We bless you and glorify you, for you listen to the silence of our hearts. You act within us with power, healing us and leading us to speak in the name of Jesus, your Son. Send us into the world to carry our your will and to break down the walls of silence that separate us. May we witness to you, our only Savior, being ever more united by "one faith and one baptism." And may we grow in grace and in the peace of God that passes all understanding, that your name may be glorified. Amen. (by the Graymoor Ecumenical & Interreligious Institute)

Wednesday, January 17, 2007


Holy Eucharist with music by
Bono & U2

“God is in the room.” – Bono

“Souper Bowl” Sunday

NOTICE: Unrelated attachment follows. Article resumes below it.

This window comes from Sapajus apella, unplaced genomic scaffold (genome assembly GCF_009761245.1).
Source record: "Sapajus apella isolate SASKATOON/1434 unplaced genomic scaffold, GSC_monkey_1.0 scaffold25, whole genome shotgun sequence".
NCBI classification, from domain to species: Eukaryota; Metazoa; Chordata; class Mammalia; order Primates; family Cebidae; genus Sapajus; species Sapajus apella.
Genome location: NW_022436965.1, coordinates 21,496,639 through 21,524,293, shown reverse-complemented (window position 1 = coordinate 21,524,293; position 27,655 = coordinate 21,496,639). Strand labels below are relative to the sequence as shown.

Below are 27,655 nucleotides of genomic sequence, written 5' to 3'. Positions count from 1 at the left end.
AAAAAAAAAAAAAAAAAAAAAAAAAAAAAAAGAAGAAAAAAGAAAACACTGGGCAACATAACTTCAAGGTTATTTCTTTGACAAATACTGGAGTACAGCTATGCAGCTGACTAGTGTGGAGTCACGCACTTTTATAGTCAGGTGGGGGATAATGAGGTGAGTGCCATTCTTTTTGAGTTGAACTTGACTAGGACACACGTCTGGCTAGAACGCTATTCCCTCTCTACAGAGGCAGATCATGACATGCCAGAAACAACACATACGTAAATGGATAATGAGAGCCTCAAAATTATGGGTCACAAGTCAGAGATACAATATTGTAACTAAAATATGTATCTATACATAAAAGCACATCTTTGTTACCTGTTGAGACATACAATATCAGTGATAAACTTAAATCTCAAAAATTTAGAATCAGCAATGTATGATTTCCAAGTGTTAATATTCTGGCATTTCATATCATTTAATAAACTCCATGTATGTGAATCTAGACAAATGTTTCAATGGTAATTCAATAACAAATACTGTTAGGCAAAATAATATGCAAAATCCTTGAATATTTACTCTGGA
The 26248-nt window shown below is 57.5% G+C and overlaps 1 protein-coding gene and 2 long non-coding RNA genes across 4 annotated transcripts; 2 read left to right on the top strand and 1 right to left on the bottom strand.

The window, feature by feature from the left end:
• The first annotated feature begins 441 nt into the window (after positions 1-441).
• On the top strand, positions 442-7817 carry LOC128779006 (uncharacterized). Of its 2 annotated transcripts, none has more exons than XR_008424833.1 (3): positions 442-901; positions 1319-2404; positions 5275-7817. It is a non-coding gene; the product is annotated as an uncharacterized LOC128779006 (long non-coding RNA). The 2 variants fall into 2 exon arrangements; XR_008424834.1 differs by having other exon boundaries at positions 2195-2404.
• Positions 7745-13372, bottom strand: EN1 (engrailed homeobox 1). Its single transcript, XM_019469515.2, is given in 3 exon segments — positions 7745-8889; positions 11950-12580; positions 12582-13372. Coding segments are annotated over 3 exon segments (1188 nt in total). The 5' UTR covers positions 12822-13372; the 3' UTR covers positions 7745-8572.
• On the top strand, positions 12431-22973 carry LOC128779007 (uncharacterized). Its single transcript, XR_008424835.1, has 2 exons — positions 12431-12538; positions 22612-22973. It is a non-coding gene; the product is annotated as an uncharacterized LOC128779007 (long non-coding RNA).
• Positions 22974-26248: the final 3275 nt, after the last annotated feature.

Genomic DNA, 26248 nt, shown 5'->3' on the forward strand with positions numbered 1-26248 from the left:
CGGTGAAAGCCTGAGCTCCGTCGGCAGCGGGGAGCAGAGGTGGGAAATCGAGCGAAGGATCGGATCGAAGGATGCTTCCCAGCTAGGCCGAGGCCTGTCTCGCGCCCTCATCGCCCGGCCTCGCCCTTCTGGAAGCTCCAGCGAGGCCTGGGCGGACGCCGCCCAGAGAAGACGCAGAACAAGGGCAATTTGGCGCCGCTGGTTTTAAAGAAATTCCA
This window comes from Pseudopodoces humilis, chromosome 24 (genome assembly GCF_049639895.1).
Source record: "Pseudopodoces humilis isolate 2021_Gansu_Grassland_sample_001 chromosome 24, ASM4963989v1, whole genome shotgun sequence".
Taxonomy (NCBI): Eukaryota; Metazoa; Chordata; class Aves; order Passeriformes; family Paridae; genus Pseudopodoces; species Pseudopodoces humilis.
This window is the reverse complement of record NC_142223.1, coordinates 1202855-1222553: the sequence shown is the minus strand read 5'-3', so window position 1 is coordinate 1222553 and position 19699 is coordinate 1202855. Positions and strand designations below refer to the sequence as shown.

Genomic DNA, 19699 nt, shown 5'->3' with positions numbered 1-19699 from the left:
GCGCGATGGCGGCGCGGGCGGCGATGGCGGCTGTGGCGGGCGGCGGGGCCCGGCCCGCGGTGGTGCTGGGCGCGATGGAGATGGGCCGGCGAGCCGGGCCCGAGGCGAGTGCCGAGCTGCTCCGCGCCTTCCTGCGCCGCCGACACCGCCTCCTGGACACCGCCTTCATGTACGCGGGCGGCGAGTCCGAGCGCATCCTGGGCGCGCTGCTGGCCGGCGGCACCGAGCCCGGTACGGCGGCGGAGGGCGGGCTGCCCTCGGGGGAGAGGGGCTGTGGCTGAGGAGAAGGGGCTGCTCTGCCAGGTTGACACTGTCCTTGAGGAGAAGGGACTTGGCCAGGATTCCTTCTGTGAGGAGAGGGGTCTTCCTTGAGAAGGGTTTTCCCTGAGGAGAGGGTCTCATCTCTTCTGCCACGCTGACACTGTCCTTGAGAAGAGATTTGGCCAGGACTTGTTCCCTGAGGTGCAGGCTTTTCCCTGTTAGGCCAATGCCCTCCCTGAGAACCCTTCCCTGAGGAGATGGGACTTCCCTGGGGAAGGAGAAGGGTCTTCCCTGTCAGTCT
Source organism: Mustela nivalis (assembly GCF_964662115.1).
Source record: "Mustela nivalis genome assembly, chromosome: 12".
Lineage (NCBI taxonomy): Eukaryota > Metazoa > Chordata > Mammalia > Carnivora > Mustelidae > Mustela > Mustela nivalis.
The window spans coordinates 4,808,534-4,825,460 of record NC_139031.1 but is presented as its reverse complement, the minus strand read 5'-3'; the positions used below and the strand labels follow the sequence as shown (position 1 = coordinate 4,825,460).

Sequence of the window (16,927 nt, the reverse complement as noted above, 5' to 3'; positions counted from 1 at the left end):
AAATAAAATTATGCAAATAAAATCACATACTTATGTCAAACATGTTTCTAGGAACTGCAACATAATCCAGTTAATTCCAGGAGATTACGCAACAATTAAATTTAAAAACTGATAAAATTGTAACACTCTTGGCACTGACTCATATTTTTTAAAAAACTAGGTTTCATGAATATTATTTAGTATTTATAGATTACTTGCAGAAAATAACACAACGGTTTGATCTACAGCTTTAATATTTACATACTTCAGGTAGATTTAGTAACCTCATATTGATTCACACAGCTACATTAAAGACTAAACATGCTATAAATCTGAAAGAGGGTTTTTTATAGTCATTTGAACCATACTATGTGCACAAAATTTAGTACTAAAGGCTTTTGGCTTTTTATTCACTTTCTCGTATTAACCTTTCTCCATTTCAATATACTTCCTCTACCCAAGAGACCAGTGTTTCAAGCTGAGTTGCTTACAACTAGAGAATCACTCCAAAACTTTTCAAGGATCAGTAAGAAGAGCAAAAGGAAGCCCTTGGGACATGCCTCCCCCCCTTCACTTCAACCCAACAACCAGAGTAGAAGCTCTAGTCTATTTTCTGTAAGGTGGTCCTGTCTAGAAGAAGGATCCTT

February 4 at 10:15 am

All monetary donations go to the Downtown Soup Kitchen in New Haven, all canned goods go to the Monroe Food Pantry

“It feels like God walking through the room, and it feels like a blessing, and in the end, music is a kind of sacrament.” – Bono

Sunday, January 14, 2007

I have a dream...

Dr. Martin Luther King, Jr.

To hear or read a sampling of his sermons, go here.

To read his Letter from Birmingham Jail, go here.

To read his "I Have a Dream" speech, go here.

More information may be found at the Martin Luther King, Jr., Papers Project at Stanford Univ, here.

Almighty God, by the hand of Moses your servant you led your people out of slavery, and made them free at last: Grant that your Church, following the example of your prophet Martin Luther King, may resist oppression in the name of your love, and may secure for all your children the blessed liberty of the Gospel of Jesus Christ; who lives and reigns with you and the Holy Spirit, one God, now and for ever. Amen.

Sermon for 2nd Epiphany (C)